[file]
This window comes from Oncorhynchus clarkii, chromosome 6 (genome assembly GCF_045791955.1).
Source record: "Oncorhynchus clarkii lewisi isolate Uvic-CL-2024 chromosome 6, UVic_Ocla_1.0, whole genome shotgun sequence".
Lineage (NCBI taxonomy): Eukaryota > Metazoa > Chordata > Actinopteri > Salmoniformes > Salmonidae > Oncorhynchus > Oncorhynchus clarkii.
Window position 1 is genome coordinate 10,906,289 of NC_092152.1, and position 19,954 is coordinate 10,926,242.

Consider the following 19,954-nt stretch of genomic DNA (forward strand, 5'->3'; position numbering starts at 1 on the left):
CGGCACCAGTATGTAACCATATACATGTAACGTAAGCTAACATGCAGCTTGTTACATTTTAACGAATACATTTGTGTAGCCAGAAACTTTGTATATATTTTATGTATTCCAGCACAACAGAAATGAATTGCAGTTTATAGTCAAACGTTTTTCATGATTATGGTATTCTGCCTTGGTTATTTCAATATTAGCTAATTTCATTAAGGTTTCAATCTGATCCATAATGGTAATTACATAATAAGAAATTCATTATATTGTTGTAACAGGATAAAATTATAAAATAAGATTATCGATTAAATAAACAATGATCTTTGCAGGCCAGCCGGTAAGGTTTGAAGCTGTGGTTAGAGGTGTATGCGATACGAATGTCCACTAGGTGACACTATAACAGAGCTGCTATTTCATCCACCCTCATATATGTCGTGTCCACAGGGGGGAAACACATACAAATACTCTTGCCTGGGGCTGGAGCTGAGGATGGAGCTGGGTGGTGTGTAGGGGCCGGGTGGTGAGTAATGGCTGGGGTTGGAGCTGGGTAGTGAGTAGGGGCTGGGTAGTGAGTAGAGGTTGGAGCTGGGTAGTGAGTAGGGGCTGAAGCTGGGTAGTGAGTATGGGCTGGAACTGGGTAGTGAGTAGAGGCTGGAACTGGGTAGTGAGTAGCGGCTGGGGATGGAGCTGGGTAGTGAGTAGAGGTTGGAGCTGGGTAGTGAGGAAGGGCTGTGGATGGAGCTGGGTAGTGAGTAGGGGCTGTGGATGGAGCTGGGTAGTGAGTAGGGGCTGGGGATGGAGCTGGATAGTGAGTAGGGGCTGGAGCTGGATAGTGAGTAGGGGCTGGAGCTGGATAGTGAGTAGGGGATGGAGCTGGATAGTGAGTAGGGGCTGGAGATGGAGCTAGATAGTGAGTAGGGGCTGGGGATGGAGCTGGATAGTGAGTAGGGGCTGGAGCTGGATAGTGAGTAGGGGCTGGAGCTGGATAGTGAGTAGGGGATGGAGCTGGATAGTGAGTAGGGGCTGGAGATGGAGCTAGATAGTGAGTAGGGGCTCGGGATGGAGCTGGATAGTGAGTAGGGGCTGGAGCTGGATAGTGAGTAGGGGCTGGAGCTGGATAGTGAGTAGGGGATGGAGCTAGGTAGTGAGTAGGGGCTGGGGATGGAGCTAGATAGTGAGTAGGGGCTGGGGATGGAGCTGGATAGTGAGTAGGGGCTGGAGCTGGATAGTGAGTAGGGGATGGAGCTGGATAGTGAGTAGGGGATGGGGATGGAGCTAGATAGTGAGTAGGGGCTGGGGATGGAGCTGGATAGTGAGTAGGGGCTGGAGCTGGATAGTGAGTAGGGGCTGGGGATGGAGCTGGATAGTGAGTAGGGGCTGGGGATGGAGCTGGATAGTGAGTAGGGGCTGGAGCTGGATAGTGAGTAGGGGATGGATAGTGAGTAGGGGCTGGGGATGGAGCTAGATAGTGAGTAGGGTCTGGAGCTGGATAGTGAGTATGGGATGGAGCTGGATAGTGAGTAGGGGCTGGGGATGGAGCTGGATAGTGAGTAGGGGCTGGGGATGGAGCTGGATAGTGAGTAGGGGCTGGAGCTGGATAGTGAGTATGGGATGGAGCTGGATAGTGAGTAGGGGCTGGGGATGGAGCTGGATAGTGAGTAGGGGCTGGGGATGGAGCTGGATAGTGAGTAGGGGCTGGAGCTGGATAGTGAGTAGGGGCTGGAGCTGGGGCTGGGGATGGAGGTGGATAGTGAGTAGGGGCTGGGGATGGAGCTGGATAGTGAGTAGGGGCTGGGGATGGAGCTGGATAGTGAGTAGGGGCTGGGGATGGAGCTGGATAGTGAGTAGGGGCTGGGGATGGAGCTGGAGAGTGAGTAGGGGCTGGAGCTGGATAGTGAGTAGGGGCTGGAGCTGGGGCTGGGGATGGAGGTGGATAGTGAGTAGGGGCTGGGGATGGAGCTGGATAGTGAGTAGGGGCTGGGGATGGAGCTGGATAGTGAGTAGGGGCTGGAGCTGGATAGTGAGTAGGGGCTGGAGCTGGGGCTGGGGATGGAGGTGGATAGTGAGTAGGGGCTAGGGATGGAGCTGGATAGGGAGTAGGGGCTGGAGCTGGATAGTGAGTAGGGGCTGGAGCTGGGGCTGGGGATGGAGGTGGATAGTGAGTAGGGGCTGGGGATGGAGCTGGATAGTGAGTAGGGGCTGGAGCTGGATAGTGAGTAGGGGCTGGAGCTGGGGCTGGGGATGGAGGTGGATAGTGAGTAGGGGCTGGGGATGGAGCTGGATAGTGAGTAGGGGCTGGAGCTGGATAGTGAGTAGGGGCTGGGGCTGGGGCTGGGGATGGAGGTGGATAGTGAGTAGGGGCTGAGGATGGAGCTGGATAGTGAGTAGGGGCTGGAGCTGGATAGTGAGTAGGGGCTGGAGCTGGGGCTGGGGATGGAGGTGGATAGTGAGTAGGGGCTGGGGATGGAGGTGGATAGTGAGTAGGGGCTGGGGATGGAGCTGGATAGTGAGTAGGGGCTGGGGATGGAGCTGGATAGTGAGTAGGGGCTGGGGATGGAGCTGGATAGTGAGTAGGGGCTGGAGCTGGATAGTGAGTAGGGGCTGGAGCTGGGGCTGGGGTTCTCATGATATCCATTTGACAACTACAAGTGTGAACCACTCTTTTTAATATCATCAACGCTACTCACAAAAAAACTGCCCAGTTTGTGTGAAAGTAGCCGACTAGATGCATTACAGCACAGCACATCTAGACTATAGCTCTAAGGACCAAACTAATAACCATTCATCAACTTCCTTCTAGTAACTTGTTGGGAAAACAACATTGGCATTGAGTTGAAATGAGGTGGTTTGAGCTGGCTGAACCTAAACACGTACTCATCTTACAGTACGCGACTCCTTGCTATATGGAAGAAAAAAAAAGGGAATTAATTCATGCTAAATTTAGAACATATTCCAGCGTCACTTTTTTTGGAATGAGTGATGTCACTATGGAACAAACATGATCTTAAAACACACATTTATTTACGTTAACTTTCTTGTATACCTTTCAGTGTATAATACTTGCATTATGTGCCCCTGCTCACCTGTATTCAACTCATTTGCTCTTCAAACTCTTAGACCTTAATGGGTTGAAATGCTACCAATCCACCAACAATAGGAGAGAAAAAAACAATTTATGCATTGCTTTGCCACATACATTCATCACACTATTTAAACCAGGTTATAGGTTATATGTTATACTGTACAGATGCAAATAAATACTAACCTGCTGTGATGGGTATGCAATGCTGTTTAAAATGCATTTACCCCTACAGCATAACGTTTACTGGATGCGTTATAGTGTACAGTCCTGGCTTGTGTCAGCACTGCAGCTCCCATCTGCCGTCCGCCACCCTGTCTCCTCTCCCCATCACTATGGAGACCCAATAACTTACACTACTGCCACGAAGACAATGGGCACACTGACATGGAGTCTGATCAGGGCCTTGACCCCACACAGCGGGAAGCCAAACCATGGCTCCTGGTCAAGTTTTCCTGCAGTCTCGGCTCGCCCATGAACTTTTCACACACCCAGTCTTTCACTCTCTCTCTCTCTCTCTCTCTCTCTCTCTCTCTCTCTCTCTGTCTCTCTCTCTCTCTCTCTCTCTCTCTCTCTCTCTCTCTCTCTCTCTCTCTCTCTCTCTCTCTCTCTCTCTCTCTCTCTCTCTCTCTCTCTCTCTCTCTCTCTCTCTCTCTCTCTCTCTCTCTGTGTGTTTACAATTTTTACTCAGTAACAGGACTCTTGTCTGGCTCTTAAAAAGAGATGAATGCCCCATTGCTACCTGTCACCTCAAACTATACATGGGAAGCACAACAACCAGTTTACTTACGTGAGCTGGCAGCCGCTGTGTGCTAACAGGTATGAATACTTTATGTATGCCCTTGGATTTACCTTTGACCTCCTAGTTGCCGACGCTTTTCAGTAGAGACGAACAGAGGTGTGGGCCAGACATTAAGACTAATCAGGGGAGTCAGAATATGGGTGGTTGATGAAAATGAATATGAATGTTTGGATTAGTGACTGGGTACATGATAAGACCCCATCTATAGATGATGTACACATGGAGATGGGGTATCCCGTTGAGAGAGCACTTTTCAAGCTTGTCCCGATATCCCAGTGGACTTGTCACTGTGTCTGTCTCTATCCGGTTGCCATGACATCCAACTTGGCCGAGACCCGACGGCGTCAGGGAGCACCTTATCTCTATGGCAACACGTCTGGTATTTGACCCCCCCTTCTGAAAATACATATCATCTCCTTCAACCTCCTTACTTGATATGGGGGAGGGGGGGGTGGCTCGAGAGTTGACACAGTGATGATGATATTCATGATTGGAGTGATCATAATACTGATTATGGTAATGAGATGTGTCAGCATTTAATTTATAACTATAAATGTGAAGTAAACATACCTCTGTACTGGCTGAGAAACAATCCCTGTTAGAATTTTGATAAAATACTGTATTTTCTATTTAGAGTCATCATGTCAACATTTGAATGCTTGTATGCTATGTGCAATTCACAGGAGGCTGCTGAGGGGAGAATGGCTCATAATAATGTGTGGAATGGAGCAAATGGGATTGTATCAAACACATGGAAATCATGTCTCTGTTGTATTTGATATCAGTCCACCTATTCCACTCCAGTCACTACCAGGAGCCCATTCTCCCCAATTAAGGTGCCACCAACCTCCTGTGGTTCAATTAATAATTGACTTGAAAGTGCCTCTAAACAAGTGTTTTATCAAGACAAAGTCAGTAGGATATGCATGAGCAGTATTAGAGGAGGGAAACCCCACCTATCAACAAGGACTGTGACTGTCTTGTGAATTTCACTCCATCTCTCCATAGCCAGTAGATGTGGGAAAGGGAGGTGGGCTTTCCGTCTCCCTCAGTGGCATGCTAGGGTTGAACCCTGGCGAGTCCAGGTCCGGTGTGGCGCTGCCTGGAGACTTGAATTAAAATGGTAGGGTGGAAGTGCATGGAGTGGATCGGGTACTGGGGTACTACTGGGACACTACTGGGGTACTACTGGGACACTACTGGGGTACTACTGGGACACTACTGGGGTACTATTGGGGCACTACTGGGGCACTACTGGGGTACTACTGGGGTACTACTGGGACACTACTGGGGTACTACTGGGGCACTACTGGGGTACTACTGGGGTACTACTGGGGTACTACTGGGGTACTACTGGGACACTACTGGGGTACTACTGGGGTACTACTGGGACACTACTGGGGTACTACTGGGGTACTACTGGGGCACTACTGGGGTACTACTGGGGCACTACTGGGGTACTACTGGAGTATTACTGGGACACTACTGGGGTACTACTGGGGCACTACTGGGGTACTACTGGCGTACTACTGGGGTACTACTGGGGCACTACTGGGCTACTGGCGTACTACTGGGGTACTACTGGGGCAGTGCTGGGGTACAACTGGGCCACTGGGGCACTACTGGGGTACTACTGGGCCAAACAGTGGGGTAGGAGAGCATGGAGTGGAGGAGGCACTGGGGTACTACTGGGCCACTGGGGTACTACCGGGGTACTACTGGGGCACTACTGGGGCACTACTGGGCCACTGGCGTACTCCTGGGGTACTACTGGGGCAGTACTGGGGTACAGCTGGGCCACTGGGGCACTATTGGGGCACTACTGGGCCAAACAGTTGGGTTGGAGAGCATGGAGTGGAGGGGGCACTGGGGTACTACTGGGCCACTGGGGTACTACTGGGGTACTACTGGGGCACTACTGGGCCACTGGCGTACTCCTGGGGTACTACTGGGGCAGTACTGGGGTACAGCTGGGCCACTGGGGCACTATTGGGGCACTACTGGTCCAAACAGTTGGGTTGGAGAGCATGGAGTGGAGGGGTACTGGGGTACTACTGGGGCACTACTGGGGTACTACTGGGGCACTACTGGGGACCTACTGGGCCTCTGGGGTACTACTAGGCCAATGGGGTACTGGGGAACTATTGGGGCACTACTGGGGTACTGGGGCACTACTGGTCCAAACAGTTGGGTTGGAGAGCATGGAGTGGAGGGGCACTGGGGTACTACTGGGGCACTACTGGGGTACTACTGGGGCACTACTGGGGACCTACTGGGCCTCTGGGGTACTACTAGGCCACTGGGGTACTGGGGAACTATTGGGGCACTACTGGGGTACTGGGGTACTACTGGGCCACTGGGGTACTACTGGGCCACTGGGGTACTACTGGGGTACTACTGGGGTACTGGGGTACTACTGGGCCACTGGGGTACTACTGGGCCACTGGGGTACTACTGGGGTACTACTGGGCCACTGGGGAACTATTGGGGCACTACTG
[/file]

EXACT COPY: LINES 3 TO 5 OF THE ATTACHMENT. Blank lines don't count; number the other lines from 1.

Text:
Lineage (NCBI taxonomy): Eukaryota > Metazoa > Chordata > Actinopteri > Salmoniformes > Salmonidae > Oncorhynchus > Oncorhynchus clarkii.
Window position 1 is genome coordinate 10,906,289 of NC_092152.1, and position 19,954 is coordinate 10,926,242.

Consider the following 19,954-nt stretch of genomic DNA (forward strand, 5'->3'; position numbering starts at 1 on the left):